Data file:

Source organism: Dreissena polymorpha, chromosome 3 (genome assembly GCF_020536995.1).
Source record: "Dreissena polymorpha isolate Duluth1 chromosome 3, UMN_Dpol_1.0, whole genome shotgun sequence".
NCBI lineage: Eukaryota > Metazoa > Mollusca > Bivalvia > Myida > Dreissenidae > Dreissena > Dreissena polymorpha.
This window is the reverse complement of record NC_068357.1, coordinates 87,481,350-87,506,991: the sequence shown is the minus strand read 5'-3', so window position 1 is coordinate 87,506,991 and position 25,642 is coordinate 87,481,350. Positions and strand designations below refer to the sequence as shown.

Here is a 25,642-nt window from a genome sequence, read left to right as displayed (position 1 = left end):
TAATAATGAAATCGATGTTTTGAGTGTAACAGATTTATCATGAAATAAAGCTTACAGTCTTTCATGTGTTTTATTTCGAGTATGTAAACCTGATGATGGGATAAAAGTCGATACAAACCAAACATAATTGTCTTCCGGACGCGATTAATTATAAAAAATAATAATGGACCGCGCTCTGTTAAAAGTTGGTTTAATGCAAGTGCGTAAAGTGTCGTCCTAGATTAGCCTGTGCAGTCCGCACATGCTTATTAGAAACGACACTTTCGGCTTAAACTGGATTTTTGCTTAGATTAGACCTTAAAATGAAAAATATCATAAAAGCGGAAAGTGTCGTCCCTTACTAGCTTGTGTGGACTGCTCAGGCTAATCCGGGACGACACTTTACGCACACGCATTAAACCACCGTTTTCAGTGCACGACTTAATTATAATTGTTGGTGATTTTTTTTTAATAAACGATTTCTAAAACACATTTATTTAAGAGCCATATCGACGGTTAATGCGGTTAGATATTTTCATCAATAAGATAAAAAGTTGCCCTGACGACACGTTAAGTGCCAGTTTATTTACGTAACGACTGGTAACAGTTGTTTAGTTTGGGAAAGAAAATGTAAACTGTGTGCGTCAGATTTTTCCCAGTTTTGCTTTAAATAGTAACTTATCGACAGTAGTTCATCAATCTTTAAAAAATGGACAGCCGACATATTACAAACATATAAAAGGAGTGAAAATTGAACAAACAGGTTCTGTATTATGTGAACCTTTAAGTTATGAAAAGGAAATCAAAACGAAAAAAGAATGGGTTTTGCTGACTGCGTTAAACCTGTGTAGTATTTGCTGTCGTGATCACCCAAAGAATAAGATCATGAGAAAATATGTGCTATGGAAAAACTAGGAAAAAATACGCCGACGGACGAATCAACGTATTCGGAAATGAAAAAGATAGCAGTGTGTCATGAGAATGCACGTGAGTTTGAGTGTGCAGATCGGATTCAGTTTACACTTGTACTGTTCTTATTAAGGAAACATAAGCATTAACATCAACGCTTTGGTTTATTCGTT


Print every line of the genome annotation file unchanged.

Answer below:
Source organism: Dreissena polymorpha, chromosome 3 (genome assembly GCF_020536995.1).
Source record: "Dreissena polymorpha isolate Duluth1 chromosome 3, UMN_Dpol_1.0, whole genome shotgun sequence".
NCBI lineage: Eukaryota > Metazoa > Mollusca > Bivalvia > Myida > Dreissenidae > Dreissena > Dreissena polymorpha.
This window is the reverse complement of record NC_068357.1, coordinates 87,481,350-87,506,991: the sequence shown is the minus strand read 5'-3', so window position 1 is coordinate 87,506,991 and position 25,642 is coordinate 87,481,350. Positions and strand designations below refer to the sequence as shown.

Here is a 25,642-nt window from a genome sequence, read left to right as displayed (position 1 = left end):
TAATAATGAAATCGATGTTTTGAGTGTAACAGATTTATCATGAAATAAAGCTTACAGTCTTTCATGTGTTTTATTTCGAGTATGTAAACCTGATGATGGGATAAAAGTCGATACAAACCAAACATAATTGTCTTCCGGACGCGATTAATTATAAAAAATAATAATGGACCGCGCTCTGTTAAAAGTTGGTTTAATGCAAGTGCGTAAAGTGTCGTCCTAGATTAGCCTGTGCAGTCCGCACATGCTTATTAGAAACGACACTTTCGGCTTAAACTGGATTTTTGCTTAGATTAGACCTTAAAATGAAAAATATCATAAAAGCGGAAAGTGTCGTCCCTTACTAGCTTGTGTGGACTGCTCAGGCTAATCCGGGACGACACTTTACGCACACGCATTAAACCACCGTTTTCAGTGCACGACTTAATTATAATTGTTGGTGATTTTTTTTTAATAAACGATTTCTAAAACACATTTATTTAAGAGCCATATCGACGGTTAATGCGGTTAGATATTTTCATCAATAAGATAAAAAGTTGCCCTGACGACACGTTAAGTGCCAGTTTATTTACGTAACGACTGGTAACAGTTGTTTAGTTTGGGAAAGAAAATGTAAACTGTGTGCGTCAGATTTTTCCCAGTTTTGCTTTAAATAGTAACTTATCGACAGTAGTTCATCAATCTTTAAAAAATGGACAGCCGACATATTACAAACATATAAAAGGAGTGAAAATTGAACAAACAGGTTCTGTATTATGTGAACCTTTAAGTTATGAAAAGGAAATCAAAACGAAAAAAGAATGGGTTTTGCTGACTGCGTTAAACCTGTGTAGTATTTGCTGTCGTGATCACCCAAAGAATAAGATCATGAGAAAATATGTGCTATGGAAAAACTAGGAAAAAATACGCCGACGGACGAATCAACGTATTCGGAAATGAAAAAGATAGCAGTGTGTCATGAGAATGCACGTGAGTTTGAGTGTGCAGATCGGATTCAGTTTACACTTGTACTGTTCTTATTAAGGAAACATAAGCATTAACATCAACGCTTTGGTTTATTCGTT